Empty formations have been a big focus of many teams this offseason. See how Coach Parker uses empty to run his potent Buck Sweep concept. Read their answers here...
Head Football Coach
Pickens High School (GA)
Insiders Members: Login here to access the full-length version of this report.
As a team, we run a lot of empty formations. We have made a commitment to do this for the following reasons:
- Simplifies the defense
- Forces adjustments
- Get 5 receivers out quickly. This forces the defense to be aware of 5 vertical threats and 5 horizontal threats on each play.
- The defense likely has limited experience against empty.
- We can run all the same running plays as we can in 10 pp if the QB can run.
- It is easier to recognize coverage.
- It creates spacing and easier recognized matchups for lineman and receivers.
Every plan has some weaknesses. The biggest detriment to any Empty schemes is the inability to run the ball physically and conventionally. Jet Sweeps and QB runs have been good plays for us, but we needed more. We decided to lean on our Wing T roots and to marry some of our old Wing-T concepts into our empty package. We started by taking our base empty formation and moving the inside receiver positions to a “wing” alignment on some formations. At that point, the empty Buck Sweep became a staple of our offense.
Our Base Empty Wing Formations
These formations allow us to still have 5 receivers in the formation but also use the Wings as blockers or runners in a more physical, “Wing-T” look.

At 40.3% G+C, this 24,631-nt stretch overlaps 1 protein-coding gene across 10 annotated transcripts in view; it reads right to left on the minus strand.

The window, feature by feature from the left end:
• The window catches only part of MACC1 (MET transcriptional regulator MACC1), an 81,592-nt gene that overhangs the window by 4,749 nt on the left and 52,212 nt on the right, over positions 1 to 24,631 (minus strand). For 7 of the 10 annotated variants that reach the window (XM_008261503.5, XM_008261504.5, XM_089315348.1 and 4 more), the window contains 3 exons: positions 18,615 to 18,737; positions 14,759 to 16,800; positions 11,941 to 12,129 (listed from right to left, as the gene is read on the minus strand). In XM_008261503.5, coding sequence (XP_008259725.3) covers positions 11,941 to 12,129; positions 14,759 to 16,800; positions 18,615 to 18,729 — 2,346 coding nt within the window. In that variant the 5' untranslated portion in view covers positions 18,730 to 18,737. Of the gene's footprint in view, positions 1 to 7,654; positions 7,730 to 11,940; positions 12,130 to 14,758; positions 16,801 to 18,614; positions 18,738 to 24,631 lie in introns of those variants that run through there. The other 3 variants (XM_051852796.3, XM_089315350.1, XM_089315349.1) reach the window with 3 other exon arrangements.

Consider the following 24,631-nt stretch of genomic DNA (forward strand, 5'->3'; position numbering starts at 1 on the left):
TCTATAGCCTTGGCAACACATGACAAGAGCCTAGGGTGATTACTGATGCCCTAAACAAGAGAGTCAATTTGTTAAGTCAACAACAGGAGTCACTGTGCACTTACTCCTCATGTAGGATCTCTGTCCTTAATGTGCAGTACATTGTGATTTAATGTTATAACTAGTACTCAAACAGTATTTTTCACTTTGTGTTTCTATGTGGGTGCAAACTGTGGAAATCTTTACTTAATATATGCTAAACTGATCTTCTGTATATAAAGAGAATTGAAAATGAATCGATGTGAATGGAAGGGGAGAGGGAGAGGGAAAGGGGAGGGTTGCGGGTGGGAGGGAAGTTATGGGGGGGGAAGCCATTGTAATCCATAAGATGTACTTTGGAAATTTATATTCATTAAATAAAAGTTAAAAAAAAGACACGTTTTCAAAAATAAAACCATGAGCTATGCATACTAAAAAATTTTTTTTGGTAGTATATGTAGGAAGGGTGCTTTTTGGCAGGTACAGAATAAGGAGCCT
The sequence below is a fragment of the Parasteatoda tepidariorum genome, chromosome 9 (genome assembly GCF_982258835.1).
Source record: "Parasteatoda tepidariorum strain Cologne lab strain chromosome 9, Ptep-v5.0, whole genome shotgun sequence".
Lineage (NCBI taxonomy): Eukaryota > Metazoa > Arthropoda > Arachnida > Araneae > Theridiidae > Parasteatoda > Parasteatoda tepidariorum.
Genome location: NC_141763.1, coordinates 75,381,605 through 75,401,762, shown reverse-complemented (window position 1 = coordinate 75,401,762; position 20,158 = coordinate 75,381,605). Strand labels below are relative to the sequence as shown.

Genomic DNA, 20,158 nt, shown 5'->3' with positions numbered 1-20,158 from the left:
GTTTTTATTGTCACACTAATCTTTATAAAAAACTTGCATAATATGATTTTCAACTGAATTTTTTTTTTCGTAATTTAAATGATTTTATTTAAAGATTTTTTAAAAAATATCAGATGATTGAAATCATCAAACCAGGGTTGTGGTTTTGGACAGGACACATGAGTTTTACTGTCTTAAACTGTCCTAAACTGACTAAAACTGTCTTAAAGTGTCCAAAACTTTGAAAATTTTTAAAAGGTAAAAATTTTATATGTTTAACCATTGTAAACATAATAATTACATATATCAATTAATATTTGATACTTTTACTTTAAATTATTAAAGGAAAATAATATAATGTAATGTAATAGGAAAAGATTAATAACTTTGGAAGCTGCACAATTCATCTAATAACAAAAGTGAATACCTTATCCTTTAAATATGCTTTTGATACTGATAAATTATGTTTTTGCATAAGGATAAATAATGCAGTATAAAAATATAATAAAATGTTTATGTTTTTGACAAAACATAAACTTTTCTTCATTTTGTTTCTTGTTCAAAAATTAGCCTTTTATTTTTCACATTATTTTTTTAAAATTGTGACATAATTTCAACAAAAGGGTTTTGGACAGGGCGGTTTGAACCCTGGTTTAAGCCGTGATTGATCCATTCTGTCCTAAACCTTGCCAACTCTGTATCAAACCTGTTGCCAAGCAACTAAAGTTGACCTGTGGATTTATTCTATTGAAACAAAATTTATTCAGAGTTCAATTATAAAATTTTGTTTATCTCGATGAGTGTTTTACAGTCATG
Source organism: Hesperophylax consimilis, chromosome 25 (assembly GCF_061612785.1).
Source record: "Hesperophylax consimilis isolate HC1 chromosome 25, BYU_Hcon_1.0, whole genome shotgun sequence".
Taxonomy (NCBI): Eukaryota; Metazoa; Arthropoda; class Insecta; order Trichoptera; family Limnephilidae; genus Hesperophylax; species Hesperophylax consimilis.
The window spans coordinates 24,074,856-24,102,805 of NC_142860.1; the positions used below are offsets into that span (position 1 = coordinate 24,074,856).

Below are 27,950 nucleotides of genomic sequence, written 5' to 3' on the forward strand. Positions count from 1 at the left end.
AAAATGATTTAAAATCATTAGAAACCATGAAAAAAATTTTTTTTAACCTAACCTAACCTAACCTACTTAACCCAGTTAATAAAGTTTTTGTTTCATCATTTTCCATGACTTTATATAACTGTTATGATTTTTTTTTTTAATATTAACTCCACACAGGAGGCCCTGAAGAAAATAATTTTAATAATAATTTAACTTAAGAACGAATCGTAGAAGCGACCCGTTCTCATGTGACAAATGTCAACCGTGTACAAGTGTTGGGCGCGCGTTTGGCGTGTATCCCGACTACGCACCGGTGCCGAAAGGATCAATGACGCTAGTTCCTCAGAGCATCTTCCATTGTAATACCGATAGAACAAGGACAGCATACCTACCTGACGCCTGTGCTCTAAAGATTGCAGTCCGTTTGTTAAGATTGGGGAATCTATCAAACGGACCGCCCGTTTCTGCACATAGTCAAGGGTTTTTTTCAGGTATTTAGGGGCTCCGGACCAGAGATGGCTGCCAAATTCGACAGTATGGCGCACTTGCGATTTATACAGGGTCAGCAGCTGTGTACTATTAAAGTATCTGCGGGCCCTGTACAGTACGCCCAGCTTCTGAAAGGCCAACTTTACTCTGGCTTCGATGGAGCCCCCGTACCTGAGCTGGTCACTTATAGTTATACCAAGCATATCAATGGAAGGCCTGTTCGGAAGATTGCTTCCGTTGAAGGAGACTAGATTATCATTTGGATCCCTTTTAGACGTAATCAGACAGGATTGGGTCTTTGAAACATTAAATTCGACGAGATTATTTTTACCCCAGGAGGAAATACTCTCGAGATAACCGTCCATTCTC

Diagram 1 is our basic formation. This is just like our traditional empty formation but the inside receivers are aligned as wings. This gives us the ability to use them as blockers, runners, or receivers.
Diagram 2 is our basic formation with a TE. This allows us to have tight side and split side plays and forces the defense to defend and cover the TE.
Continue to the full-length version of this report…
Join X&O Labs’ Insiders, an exclusive membership-based website, and you’ll get instant access to the full-length version of this report—including access to everything X&O Labs has ever published. Plus, if you join today, you’ll also receive up to 4 FREE books mailed directly to your home or office. Here’s just a small sample of what you’ll find in the full-length version of this report:
- The read progression and footwork that Coach Parker uses to train the QB to either run the buck sweep or throw the Pop as part of the RPO.
- How Coach Parker teaches the wing back to block down on the defensive end, which can be the most important block at the point of attack.
- The blocking scheme rules by position.
- The route adjustments that receivers will make on the backside (RPO) side of the scheme, which varies based on coverage.
- Plus game film on this concept.
Join the Insiders today and get your FREE book(s)!
The empty Buck Sweep allows us to be a physical team and run the ball while keeping our philosophy of having 5 vertical and horizontal threats on each play. Once the Buck Sweep is established, it is a great base play to build complimentary plays out of the same formation. Trap, Counter, Waggle, and Keep pass are all plays that can be run after faking the Buck. This package as a whole has become a good part of our base offense.
Meet Coach Parker: Chris Parker is the Head Football Coach at Pickens High School in Jasper, GA. Coach Parker is in his 11th year as a Head Coach in the state of Georgia. His teams at 2 different schools have set school records for wins, offensive production, and playoff appearances.